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Whether you are personally struggling with an obsessive-compulsive condition or supporting someone who does, this pack has been designed to support you to navigate the NHS mental health system and understand what should be happening at each step. Accessing treatment can be a challenge, especially if the professionals you are speaking to don’t know what the best action to take is. Often, getting the right support can come down to knowing what someone is entitled to and how to ask for it.

You can use the chart below to find where you or your loved one fit in the ‘stepped care’ system, and which of our factsheets might be most useful to read through. The table is a basic-language version of the one that can be found in the NICE ‘quick-reference’ version of the guidelines for OCD and BDD. The guidelines are clear that you do not have to start at the bottom and work your way up. Rather, you should be referred directly to the step that most fits your needs.

The links to the right can take you to our pages about the different steps. Primary and secondary care for children and adolescents are covered in our page about the Children and Adolescent Mental Health Services (CAMHS).

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The NICE guidelines for OCD and BDD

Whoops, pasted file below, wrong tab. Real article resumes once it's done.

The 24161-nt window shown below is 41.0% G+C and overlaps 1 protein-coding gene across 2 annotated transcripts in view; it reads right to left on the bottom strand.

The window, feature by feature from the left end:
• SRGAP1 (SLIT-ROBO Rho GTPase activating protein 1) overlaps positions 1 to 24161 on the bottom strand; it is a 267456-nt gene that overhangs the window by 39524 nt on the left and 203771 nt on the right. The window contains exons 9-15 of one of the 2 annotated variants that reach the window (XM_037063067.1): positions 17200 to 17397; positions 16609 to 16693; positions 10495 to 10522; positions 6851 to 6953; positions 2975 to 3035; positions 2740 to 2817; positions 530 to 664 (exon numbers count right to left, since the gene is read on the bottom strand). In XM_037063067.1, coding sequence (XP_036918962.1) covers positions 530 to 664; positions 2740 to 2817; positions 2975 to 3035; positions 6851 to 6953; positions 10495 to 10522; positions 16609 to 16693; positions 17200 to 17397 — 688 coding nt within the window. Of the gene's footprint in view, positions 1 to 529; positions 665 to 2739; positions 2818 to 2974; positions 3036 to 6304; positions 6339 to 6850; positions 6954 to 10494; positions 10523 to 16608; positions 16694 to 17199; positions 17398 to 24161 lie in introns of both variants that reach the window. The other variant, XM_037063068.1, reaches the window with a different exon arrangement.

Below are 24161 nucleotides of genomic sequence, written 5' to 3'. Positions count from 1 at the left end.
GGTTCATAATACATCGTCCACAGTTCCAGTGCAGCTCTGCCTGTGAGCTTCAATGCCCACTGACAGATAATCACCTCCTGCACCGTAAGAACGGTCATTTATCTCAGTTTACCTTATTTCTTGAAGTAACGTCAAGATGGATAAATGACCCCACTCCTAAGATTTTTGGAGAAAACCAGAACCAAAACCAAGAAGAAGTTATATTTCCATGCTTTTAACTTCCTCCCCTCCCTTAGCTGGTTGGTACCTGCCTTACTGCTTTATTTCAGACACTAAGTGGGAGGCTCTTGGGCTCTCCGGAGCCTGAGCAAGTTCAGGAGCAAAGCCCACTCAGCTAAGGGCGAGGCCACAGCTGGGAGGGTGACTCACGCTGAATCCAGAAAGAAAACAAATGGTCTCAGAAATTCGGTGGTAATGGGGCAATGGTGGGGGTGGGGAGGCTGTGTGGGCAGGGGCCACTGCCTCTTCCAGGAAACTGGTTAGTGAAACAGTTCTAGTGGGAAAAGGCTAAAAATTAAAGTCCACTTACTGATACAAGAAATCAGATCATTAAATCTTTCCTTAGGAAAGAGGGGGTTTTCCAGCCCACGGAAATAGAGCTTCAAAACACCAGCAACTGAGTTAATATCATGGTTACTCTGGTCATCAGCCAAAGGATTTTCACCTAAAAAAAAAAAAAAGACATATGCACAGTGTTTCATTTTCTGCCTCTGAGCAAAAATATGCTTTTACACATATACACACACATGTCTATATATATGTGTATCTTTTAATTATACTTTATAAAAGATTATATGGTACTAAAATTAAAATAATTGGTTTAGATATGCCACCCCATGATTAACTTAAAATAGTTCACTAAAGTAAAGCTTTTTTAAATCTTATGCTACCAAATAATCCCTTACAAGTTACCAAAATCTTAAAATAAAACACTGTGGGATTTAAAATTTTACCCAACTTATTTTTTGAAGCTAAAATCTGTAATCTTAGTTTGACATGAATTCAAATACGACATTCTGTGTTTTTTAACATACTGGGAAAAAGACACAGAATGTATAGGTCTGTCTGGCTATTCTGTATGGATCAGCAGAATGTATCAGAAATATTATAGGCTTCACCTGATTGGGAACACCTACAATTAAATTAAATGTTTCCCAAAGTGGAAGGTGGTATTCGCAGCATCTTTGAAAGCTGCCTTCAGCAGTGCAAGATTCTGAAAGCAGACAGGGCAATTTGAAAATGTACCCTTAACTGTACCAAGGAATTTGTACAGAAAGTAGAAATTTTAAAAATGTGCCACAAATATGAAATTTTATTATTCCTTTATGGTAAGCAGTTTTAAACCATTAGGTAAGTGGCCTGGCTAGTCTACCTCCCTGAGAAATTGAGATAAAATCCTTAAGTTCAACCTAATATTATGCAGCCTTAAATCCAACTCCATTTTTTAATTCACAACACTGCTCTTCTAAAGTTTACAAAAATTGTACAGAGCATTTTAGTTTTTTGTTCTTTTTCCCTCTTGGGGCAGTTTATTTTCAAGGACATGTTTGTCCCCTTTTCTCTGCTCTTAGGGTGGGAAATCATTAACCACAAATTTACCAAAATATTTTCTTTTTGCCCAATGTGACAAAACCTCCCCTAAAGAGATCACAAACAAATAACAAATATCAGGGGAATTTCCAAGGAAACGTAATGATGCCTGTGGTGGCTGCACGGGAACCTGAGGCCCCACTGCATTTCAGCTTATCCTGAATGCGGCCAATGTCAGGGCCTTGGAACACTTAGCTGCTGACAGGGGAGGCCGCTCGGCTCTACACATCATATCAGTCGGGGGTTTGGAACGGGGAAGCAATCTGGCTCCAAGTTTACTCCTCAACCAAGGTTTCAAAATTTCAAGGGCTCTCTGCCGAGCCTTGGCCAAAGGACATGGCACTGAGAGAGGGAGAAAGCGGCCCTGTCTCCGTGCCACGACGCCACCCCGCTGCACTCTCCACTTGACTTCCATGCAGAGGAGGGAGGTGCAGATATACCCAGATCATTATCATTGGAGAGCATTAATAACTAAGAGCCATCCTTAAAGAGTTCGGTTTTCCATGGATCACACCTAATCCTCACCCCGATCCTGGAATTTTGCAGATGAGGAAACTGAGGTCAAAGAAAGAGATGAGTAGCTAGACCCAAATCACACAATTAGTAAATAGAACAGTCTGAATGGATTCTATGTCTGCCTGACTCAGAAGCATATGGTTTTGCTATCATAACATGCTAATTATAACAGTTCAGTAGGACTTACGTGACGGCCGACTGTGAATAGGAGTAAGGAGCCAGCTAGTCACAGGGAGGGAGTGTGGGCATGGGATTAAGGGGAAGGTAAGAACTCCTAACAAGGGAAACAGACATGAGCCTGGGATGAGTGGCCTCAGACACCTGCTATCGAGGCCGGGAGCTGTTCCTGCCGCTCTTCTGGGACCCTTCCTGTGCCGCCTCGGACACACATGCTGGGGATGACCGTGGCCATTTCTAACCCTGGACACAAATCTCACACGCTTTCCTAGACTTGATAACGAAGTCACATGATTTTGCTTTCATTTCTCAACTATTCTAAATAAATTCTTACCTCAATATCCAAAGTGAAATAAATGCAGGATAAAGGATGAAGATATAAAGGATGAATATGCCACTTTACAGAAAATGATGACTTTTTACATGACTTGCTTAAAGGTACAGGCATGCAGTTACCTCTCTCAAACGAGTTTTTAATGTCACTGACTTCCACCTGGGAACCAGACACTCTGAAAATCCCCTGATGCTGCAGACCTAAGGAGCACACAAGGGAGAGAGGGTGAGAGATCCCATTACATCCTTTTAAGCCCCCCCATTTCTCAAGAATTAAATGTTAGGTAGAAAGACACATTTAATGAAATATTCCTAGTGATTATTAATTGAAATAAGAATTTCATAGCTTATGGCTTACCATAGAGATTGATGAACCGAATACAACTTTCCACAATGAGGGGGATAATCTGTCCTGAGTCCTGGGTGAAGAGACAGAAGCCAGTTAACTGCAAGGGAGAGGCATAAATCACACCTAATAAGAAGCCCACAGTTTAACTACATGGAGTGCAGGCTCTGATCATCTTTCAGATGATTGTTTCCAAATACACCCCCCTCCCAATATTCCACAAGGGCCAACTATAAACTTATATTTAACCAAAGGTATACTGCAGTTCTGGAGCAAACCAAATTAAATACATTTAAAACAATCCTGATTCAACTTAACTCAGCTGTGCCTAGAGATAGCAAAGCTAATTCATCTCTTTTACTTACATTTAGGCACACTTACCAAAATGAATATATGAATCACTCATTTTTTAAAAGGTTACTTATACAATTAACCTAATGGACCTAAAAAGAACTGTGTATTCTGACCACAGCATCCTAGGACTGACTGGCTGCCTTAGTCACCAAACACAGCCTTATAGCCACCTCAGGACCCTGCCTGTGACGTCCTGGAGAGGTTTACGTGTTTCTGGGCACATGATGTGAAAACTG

The National Institute for Health and Care Excellence (NICE) publishes guidelines for health and social care. Guidelines have been published for many conditions as well as particular practices, and they provide evidence-based recommendations and advice. These guidelines apply to England and Wales, but as Scotland and Northern Ireland don’t have their own OCD/BDD treatment guidelines, these are considered best practice and should still be followed.

Although the NICE guidelines are considered best practice, studies show that 25-30% of GPs don’t consider them particularly relevant and go against them on a regular basis. The guidelines are not legally binding, but through case law it can be considered medically negligent to ignore them. The decision to act against the guidelines must be supported by a reasonable body of experts. This can either be an already existing clinical practice that the doctor can refer to, or can come from a specialist assessment.

Put simply, this means that if the guidelines are clear and explicit about what you should be offered or how you should be treated, a doctor or service cannot take a different action simply because they disagree. They must be able to give a medical reason, and their individual opinion is not considered enough; it has to be backed up by something more official.

The guidelines for OCD and BDD are very in depth and clear, and we can help you to find yourself in them and put together information to show your doctor what should be happening. In most cases, this is all that is needed to move on to the appropriate next step in treatment.

If a doctor refuses to follow the guidelines, you can ask them to write that down in your medical record. You can specify that you want the note to reflect that you asked for the NICE-recommended treatment and were refused. You can also ask that your doctor provide you with a clear, written breakdown of their reasons for doing so.

If that still doesn’t work, you now have a list of reasons that you can appeal against. We can support you to put together your arguments and give you contact details for relevant people or organisations to contact about this in your area.